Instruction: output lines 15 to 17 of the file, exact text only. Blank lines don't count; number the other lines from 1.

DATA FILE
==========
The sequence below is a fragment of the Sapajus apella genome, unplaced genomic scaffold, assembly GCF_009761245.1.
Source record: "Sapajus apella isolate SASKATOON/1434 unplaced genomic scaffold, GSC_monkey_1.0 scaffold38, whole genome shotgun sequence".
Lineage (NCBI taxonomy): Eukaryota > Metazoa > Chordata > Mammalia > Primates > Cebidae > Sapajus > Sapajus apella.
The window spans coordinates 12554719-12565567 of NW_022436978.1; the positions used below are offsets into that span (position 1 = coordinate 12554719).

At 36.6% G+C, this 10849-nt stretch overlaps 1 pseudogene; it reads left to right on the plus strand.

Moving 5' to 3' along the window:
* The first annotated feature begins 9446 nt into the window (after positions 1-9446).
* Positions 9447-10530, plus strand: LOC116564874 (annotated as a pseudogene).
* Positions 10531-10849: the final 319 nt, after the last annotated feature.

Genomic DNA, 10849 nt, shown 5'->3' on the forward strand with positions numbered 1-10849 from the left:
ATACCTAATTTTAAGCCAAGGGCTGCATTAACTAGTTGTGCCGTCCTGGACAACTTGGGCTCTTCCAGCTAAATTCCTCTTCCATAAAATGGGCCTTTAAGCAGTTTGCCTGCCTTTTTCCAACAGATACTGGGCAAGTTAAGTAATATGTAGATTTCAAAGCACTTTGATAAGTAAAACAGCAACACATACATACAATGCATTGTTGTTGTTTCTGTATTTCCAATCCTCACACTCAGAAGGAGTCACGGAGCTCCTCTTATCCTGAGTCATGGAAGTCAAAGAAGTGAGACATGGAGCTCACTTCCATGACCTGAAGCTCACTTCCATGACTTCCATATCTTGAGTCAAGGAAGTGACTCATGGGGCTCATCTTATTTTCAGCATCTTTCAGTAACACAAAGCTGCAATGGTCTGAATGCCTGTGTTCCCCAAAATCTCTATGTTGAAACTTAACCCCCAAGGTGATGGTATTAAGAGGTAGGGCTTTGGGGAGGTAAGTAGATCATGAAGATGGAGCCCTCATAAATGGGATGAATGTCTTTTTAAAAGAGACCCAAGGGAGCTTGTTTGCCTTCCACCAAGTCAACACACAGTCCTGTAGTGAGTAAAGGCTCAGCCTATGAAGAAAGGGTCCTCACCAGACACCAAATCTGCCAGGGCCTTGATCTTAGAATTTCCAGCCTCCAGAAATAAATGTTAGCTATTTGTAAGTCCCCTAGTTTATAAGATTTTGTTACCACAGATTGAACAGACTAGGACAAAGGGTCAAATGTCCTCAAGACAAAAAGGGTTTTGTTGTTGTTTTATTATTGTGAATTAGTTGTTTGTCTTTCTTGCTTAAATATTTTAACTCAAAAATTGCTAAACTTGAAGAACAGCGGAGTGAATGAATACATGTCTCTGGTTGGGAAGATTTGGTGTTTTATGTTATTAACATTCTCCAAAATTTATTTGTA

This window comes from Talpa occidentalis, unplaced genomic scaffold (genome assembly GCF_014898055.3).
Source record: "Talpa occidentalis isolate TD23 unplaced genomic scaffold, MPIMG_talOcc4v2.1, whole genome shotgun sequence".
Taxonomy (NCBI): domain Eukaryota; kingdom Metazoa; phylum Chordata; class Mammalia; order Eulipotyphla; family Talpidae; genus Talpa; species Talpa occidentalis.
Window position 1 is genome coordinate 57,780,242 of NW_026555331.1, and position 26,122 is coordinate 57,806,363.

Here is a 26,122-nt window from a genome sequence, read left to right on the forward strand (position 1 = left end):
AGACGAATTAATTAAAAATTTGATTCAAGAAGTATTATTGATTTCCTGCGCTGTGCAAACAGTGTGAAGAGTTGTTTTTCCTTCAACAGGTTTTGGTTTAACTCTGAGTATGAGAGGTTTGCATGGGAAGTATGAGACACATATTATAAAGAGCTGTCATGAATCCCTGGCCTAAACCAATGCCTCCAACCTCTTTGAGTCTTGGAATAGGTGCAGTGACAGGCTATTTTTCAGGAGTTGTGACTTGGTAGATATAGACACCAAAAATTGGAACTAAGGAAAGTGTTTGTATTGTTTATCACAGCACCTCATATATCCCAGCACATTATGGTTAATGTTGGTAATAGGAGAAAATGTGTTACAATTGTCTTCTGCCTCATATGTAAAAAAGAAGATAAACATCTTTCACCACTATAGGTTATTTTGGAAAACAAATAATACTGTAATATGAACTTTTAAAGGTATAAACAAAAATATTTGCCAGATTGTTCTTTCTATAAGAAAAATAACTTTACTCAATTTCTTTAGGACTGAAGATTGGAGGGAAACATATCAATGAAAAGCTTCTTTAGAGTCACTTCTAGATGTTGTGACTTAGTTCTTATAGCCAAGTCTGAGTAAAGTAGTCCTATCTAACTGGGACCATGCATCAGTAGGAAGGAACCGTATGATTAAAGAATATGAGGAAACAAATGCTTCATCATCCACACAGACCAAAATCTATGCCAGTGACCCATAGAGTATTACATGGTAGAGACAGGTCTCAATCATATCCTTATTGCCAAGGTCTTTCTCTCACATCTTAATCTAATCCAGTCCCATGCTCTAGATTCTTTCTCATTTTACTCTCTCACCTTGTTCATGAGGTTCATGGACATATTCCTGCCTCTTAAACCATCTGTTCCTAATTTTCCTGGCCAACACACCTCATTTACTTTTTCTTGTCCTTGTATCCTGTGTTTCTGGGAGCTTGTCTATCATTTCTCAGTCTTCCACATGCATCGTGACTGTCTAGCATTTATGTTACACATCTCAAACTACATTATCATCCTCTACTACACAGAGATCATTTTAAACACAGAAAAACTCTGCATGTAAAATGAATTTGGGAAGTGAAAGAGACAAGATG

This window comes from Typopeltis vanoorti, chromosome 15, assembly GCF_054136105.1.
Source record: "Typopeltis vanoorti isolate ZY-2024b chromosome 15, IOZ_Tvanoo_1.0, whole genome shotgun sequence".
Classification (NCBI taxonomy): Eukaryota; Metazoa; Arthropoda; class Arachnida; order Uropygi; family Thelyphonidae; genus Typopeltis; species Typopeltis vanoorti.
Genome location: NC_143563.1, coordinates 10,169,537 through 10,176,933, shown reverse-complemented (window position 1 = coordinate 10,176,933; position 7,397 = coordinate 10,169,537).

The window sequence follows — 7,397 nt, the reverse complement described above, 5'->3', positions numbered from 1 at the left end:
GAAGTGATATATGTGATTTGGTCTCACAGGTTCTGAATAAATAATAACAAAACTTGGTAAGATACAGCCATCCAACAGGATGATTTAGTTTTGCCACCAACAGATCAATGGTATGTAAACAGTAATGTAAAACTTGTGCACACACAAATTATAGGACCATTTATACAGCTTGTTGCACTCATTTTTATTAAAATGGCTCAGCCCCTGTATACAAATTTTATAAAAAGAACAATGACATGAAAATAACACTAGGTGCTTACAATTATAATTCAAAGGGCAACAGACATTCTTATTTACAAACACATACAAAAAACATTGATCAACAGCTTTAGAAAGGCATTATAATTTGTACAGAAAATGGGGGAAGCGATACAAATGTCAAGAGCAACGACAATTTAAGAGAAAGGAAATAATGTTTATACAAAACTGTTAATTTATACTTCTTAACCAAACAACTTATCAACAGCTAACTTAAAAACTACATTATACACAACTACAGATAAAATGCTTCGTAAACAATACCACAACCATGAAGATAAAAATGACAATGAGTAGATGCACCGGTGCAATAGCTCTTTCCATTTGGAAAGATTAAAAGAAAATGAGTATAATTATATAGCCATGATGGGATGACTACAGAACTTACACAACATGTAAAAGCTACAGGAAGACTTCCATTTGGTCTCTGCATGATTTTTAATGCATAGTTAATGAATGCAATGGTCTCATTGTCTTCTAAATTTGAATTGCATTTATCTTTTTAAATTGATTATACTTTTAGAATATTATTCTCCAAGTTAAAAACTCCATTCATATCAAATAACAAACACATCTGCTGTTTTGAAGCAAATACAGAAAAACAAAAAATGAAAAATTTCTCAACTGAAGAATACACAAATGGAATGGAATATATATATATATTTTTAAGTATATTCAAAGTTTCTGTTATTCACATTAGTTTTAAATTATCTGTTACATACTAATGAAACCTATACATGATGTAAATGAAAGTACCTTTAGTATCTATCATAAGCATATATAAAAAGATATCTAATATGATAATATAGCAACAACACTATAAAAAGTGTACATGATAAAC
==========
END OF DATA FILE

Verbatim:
Window position 1 is genome coordinate 57,780,242 of NW_026555331.1, and position 26,122 is coordinate 57,806,363.

Here is a 26,122-nt window from a genome sequence, read left to right on the forward strand (position 1 = left end):
AGACGAATTAATTAAAAATTTGATTCAAGAAGTATTATTGATTTCCTGCGCTGTGCAAACAGTGTGAAGAGTTGTTTTTCCTTCAACAGGTTTTGGTTTAACTCTGAGTATGAGAGGTTTGCATGGGAAGTATGAGACACATATTATAAAGAGCTGTCATGAATCCCTGGCCTAAACCAATGCCTCCAACCTCTTTGAGTCTTGGAATAGGTGCAGTGACAGGCTATTTTTCAGGAGTTGTGACTTGGTAGATATAGACACCAAAAATTGGAACTAAGGAAAGTGTTTGTATTGTTTATCACAGCACCTCATATATCCCAGCACATTATGGTTAATGTTGGTAATAGGAGAAAATGTGTTACAATTGTCTTCTGCCTCATATGTAAAAAAGAAGATAAACATCTTTCACCACTATAGGTTATTTTGGAAAACAAATAATACTGTAATATGAACTTTTAAAGGTATAAACAAAAATATTTGCCAGATTGTTCTTTCTATAAGAAAAATAACTTTACTCAATTTCTTTAGGACTGAAGATTGGAGGGAAACATATCAATGAAAAGCTTCTTTAGAGTCACTTCTAGATGTTGTGACTTAGTTCTTATAGCCAAGTCTGAGTAAAGTAGTCCTATCTAACTGGGACCATGCATCAGTAGGAAGGAACCGTATGATTAAAGAATATGAGGAAACAAATGCTTCATCATCCACACAGACCAAAATCTATGCCAGTGACCCATAGAGTATTACATGGTAGAGACAGGTCTCAATCATATCCTTATTGCCAAGGTCTTTCTCTCACATCTTAATCTAATCCAGTCCCATGCTCTAGATTCTTTCTCATTTTACTCTCTCACCTTGTTCATGAGGTTCATGGACATATTCCTGCCTCTTAAACCATCTGTTCCTAATTTTCCTGGCCAACACACCTCATTTACTTTTTCTTGTCCTTGTATCCTGTGTTTCTGGGAGCTTGTCTATCATTTCTCAGTCTTCCACATGCATCGTGACTGTCTAGCATTTATGTTACACATCTCAAACTACATTATCATCCTCTACTACACAGAGATCATTTTAAACACAGAAAAACTCTGCATGTAAAATGAATTTGGGAAGTGAAAGAGACAAGATG